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Herbert Burns predicts he will hold UFC belt simultaneously with brother Gilbert

Herbert Burns is on a four-fight finishing streak, including a fast knockout victory in his UFC debut.
Ryan Loco, Titan FC

Herbert Burns signed a contract to fight Evan Dunham less than 48 hours before his older brother Gilbert Burns demolished Tyron Woodley at UFC on ESPN 9. Days after that flawless win, he’s inspired by “Durinho’s” performance ahead of Saturday night’s UFC 250 in Las Vegas.

Burns, a featherweight, and Dunham, a lightweight, will meet in the middle for a 15-pound catchweight bout on June 6. The Brazilian talent admits he was a bit “surprised” when the UFC came up with the offer, but loved the fact that he’s facing such a veteran in his second UFC appearance.

“He’s extremely experienced, he’s in the UFC since 2009 and has 19 fights in the UFC,” Burns told MMA Fighting. “I didn’t even train MMA in 2009, I wasn’t even a black belt in jiu-jitsu, and he was already in the UFC. But I see many holes in his game. He wasn’t in my radar because he wasn’t very active, he retired in 2018 and he’s a lightweight, so I never imagined myself fighting him.”

Dunham walked away form the sport after losing to Francisco Trinaldo in Brazil, but decided to come back earlier this year. He was originally booked to meet Burns’ teammate Michael Johnson in April, but the fight fell through. Even though Burns-Dunham will be contested at 150 pounds, Burns hopes it propels him into the top 15 of the featherweight list.

“I want to enter the featherweight ranking,” Burns said. “I think this win could get me closer to or even in the ranking if I win like my last fight. You never know. I’m sure I’ll go there and put on a great work.”

The ONE Championship veteran is riding a four-fight finishing streak, three of those in the opening round, and looks up to his brother’s success as as welterweight as “inspiration.”

“He showed how complete he is in this fight,” Herbert said of Gilbert’s one-sided decision victory over Woodley. “He has cardio, jiu-jitsu, striking and wrestling, and he’s ready to become the next welterweight champion. That inspires and motivates me to go there and show that Gilbert Burns is not the only one, that Herbert Burns and the whole Burns family is here to make noise in 2020.”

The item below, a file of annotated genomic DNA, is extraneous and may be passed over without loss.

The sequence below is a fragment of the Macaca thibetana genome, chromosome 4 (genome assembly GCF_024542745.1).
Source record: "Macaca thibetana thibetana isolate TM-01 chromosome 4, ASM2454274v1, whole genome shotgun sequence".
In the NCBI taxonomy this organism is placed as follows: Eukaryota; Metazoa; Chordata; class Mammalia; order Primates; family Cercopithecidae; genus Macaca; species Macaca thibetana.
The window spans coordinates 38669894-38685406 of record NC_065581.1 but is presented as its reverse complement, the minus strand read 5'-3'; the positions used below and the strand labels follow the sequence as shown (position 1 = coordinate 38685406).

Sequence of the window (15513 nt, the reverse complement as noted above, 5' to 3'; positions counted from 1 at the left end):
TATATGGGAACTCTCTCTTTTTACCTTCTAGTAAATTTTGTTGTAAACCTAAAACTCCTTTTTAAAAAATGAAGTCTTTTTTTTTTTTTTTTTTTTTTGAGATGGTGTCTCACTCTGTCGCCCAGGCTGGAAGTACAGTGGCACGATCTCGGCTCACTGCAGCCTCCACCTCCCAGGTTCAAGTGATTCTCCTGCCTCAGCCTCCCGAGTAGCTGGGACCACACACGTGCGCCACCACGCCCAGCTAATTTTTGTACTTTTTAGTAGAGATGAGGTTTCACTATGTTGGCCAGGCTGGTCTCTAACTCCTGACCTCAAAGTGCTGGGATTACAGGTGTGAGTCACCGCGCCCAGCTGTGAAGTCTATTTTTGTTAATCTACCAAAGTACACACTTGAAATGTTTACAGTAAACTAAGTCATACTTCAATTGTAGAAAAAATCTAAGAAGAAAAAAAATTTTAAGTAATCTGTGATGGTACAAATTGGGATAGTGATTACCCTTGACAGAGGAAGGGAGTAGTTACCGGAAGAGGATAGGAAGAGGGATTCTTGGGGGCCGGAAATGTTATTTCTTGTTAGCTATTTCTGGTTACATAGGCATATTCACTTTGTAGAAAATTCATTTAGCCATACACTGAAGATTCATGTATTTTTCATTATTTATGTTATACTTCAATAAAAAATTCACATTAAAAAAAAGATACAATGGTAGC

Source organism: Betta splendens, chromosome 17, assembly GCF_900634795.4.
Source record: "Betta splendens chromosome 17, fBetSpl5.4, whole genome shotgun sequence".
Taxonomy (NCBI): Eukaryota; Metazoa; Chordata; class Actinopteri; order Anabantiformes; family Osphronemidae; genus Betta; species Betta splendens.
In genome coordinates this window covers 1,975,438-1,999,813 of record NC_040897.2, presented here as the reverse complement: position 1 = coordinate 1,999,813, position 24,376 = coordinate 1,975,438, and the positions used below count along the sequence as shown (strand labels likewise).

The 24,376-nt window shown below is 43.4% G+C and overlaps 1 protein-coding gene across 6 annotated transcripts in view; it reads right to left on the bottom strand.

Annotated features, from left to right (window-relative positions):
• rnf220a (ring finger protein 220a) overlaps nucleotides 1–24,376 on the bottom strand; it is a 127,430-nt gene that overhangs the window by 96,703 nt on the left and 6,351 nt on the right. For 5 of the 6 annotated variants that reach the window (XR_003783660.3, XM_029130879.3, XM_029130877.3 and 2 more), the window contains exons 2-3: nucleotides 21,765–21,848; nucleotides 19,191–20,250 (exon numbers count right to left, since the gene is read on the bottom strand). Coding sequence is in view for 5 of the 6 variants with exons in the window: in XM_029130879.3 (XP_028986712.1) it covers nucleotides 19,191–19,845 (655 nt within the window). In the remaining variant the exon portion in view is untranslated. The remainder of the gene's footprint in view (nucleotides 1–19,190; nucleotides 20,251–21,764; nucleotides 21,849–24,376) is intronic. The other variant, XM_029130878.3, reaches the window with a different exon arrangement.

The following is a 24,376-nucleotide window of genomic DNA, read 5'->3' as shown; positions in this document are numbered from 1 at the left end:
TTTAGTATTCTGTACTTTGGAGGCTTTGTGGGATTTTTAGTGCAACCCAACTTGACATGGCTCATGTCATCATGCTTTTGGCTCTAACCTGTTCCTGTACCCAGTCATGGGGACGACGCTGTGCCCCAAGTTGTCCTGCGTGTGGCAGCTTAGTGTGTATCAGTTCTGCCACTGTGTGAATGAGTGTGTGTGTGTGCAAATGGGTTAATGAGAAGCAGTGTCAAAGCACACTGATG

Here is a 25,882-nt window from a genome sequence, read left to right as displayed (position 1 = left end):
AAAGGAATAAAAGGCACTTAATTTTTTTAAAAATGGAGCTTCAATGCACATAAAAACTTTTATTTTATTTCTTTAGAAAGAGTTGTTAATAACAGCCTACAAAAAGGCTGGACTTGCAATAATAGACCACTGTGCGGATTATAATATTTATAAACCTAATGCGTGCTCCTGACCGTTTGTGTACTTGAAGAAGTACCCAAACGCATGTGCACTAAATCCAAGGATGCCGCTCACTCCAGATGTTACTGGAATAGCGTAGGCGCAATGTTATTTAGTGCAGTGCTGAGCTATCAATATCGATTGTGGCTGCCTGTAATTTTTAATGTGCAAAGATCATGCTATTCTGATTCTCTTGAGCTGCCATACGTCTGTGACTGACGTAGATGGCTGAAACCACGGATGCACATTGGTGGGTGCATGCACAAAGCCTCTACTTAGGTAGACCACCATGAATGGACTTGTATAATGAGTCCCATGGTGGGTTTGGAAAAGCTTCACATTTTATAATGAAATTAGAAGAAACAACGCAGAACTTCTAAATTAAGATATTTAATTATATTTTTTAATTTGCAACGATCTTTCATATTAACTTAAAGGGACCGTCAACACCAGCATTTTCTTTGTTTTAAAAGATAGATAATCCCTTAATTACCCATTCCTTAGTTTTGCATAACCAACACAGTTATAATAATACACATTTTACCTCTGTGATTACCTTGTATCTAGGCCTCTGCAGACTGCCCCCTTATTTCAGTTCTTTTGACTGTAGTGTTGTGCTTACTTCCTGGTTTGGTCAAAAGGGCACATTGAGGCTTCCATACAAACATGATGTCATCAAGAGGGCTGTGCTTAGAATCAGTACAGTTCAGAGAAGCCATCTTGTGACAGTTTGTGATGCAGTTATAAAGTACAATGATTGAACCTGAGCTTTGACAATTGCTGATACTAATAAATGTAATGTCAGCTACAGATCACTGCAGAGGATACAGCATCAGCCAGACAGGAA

The UFC has had several set of iconic family duos throughout its history, but Frank Shamrock and Ken Shamrock were the only ones to win UFC gold. “The Blaze” wants to take it up a notch, putting the Burns name in the history books as the first brothers to hold UFC belts simultaneously.

When “Durinho” beat Alexey Kunchenko in his return to welterweight in Uruguay, he predicted he and his brother would win UFC titles. Less than a year later, the younger Burns says “we can achieve that.”

“It’s very realistic,” Herbert said. “I think we can be the first brothers to win UFC titles simultaneously. That’s in my plans, and that’s in his plans as well. And he’s close to it. I think his next fight should be for the belt because Leon Edwards is out of the country and can’t get in, Colby (Covington) just lost, and Kamaru (Usman) wants to fight soon — and Gilbert is available.”

“I think it’s possible, but it’s in UFC’s hands,” he continued. “But I have to do my work first. The mountain is high and I want to take solid steps on my way to the top. My first step was on the Contender Series and it was solid. My second step was a great performance against Nate Landwehr, another solid step, and that’s what I want to keep doing. I can’t control the rankings or anything like that, but I have the skills to fight the top of the division.”

Gilbert Burns agrees.

“That’s the scenario I see,” the welterweight contender said. “My brother is very skilled, his jiu-jitsu is way slicker than mine. He has a long reach for a featherweight, he’s huge for the division, and hits hard. He was always more skilled than me, I was the hard worker, but he saw the result of my hard work, that woke him up to work harder, too.

“I think he has what it takes to become champion. He’s smart, he’s talented. I don’t know what happens on fight day that this kid shows up and shines [laughs]. He’ll be champion soon. This fight will wake a lot of people up on him.”

Burns signed with the UFC after tapping Darrick Minner on Dana White’s Contender Series in Aug. 2019, and then knocked out Landwehr in his UFC debut in January. According to Burns, “nothing changes” as he goes from a prospect to a veteran in Dunham.

“I got to the UFC and showed that I’m not here to be in the mix, I’m here to go to the top,” Burns said. “Evan Dunham is very experienced, it’s going to be an excellent test. He has good boxing, good jiu-jitsu, can take a punch and has a warrior spirit that never gives up, so it’s going to be a great test for my evolution as an athlete. I’m going there for the kill.”

And how does he get to “kill” Dunham at the UFC Apex in Las Vegas?

“I think I’m superior in all areas of the fight, but my jiu-jitsu is way superior than his,” Burns said. “He has only been submitted once, by (Donald) Cerrone. He’s a black belt in jiu-jitsu, has a background is in the grappling area, but I see myself submitting him.”

“Durinho” has trained with Dunham in the past, back when he lived in Las Vegas and trained with former UFC star Vitor Belfort, and predicts a stoppage victory for his younger brother.

“(Dunham) is very tough, but he likes to grapple,” Gilbert Burns said. “He won’t run away from it even though he knows my brother is good on the ground, he will grapple, so I see my brother submitting him, maybe in the first or second round. My brother also has good kicks to the body, front kicks to the body. If one of those kicks land on Evan Dunham — he has been knocked out with a kick to the body before —, it could be over. I see it going both ways.”